This Friday is Bike to Work Day sponsored by the Juneau Freewheelers. For people who are unable to ride a bicycle, perhaps this can be "Alternative Transportation Day."
I want to share my enthusiasm for this event and a bicycle-dependent lifestyle. I use a bike, and to a lesser extent Capital City Transit, as my primary source of transportation.
My partner and I sold our vehicle last winter because it sat unused. Aside from dreadful driving skills, I choose not to possess a vehicle for economic, health, and environmental reasons.
According to AAA, the owner of a 2005 vehicle spends roughly $10,000 yearly on fuel, maintenance, tires, insurance, licensing, taxes, registration, depreciation, and finance. Visit AAA's Web site and complete a worksheet to determine the cost of your vehicle. Even if one only provides life support to a kayak-carrying Juneau body Subaru with a Flintstones floor, the dollars add up. To date, I've spent only $182 on transportation in 2005 by not owning a vehicle.
Beyond economic incentives, consider the personal health benefits of a bicycle-centric lifestyle. "Cycling for 30 minutes a day most days of the week meets the U.S. Public Health Services' recommendations for exercise," said bicycle-commuting Juneauite Karl Bausler FNP, PA, of the SEARHC medical center.
According to the U.S. Department of Transportation's 2003 Traffic Safety Facts, motor vehicle crashes are the leading cause of death for every age from 2 through 33.
Lessening petroleum dependency by driving less benefits the environment by reducing exhaust from vehicles. It benefits our local community by reducing traffic, and benefits the international community by lessening the demand for the controversial fossil fuel.
I took a fraction of the savings from not owning a vehicle and modified my mountain bike with fenders, a mirror, panniers, lights, a marine-grade rechargeable air horn, studded winter and road tires, and a trailer. I cached another fraction of the dough for the occasional taxi ride, foul weather gear, and bus fare.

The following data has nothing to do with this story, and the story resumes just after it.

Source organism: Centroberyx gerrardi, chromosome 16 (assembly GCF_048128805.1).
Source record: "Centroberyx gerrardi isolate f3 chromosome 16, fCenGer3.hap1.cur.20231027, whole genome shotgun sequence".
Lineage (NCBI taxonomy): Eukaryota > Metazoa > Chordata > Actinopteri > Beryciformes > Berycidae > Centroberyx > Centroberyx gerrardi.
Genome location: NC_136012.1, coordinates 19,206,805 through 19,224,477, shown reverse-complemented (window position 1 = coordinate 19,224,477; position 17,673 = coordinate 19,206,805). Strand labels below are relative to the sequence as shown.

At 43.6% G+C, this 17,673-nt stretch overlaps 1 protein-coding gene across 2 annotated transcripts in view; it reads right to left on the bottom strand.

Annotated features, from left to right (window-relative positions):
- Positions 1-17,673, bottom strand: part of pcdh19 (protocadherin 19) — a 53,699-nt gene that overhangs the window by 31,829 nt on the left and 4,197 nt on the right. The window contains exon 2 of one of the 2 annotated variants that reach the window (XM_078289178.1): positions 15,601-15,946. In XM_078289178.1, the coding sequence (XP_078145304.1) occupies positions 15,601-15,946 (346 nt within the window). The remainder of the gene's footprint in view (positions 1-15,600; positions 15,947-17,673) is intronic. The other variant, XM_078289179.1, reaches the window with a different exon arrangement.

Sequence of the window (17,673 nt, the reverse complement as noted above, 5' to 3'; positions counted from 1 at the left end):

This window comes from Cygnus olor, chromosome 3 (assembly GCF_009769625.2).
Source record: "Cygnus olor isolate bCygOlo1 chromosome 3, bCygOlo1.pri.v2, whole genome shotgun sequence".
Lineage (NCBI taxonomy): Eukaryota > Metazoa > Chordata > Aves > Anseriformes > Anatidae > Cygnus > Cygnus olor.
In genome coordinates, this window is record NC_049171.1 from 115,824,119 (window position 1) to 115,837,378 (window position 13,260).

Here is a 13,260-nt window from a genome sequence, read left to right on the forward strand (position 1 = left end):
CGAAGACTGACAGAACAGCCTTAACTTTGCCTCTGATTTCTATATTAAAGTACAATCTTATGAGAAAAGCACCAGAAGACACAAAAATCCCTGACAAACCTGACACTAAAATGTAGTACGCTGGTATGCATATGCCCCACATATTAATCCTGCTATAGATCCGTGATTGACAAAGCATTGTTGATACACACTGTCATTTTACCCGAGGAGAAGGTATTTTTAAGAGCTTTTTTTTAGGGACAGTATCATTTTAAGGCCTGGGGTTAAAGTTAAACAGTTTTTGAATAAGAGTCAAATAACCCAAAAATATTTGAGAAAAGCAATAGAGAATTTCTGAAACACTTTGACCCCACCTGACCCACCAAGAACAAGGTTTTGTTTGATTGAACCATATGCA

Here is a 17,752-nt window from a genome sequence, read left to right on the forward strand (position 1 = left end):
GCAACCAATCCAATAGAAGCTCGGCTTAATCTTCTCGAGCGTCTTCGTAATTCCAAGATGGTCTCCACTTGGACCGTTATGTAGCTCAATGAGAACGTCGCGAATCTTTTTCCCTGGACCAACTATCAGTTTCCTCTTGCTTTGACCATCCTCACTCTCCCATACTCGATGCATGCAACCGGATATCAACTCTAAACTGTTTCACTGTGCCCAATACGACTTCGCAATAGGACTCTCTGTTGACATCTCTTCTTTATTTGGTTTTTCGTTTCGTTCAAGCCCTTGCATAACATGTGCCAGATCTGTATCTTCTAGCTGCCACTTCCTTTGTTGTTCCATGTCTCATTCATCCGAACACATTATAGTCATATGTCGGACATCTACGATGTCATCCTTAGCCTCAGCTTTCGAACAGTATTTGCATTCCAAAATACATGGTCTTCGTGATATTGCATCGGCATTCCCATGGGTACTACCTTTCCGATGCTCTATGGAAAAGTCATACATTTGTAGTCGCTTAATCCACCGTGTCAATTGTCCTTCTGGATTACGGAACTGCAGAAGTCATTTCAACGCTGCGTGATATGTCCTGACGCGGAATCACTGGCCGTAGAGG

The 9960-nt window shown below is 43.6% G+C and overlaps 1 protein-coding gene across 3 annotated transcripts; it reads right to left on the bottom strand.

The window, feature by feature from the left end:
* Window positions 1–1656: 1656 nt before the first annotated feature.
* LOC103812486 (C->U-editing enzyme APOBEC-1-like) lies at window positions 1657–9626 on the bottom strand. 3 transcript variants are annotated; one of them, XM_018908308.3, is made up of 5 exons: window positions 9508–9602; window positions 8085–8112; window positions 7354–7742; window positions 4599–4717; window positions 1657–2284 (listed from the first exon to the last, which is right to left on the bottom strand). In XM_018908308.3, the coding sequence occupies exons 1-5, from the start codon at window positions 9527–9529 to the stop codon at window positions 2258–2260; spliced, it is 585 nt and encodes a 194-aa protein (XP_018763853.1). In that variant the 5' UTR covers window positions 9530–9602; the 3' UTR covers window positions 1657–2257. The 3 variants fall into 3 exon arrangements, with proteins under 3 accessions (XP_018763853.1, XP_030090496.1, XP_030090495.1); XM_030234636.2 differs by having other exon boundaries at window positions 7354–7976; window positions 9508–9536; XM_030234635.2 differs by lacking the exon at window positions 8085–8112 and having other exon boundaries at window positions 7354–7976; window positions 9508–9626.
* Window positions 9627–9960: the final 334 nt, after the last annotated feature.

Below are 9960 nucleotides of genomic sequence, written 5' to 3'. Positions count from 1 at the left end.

Before selling the family wheels, however, it is important to understand the side effects of bicycle dependency. My commute time increased and life became less spontaneous. I've collided with two cars and a few scars tattoo my body from wrecks. More time is spent shopping and recycling. Clothing for the day is a challenge and one must allocate time to clean up before work.
Other considerations for me included prearranging the use of a neighbor's car in case of an emergency. I was able to find a residence in Douglas on the bus line, close to a grocery store and work.
Depending on wind, the ride from the Valley to downtown takes about 45 minutes; Douglas to town about 10 minutes; Thane to town about 25 minutes; and Bonnie Brae to town about 20 minutes. Hauling a kayak by bike is my next challenge.
After a stressful day at work, the journey home unwinds me. I bump into friends more often than when car-bound, and parking issues and speeding tickets are only bad memories now. The ride renders smells, sounds, and sights a vehicle can insulate one from - water cascading over mossy rocks in a road-side creek, the delicate smell of an unknown wildflower, or a songbird's distant melody. Once I walk though the door, I have processed the day and relax into evening.
By combining bike riding, walking, public transit services, and the occasional cab, it can be easy to live car-less and, in my experience, the benefits outweigh the inconveniences. Whether you ride twice a year or every day, grab a helmet and coast on in for treats and coffee on Friday. The forecast looks good.
Scott Burton is a care provider for people with abilities and disabilities, writer, musician, art salesperson, naturalist, and bicycle lover.